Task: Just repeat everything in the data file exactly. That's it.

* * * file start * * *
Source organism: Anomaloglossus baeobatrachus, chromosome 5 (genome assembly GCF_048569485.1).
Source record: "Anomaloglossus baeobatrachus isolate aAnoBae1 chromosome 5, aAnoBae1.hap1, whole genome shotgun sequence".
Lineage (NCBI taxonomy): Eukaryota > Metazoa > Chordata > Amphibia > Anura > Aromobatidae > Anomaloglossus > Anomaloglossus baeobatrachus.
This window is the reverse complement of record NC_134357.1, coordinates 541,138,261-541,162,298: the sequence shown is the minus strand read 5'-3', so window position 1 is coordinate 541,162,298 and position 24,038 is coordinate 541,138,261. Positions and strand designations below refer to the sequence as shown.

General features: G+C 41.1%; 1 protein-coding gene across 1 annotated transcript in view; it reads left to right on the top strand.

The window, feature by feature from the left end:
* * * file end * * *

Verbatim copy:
Source organism: Anomaloglossus baeobatrachus, chromosome 5 (genome assembly GCF_048569485.1).
Source record: "Anomaloglossus baeobatrachus isolate aAnoBae1 chromosome 5, aAnoBae1.hap1, whole genome shotgun sequence".
Lineage (NCBI taxonomy): Eukaryota > Metazoa > Chordata > Amphibia > Anura > Aromobatidae > Anomaloglossus > Anomaloglossus baeobatrachus.
This window is the reverse complement of record NC_134357.1, coordinates 541,138,261-541,162,298: the sequence shown is the minus strand read 5'-3', so window position 1 is coordinate 541,162,298 and position 24,038 is coordinate 541,138,261. Positions and strand designations below refer to the sequence as shown.

General features: G+C 41.1%; 1 protein-coding gene across 1 annotated transcript in view; it reads left to right on the top strand.

The window, feature by feature from the left end: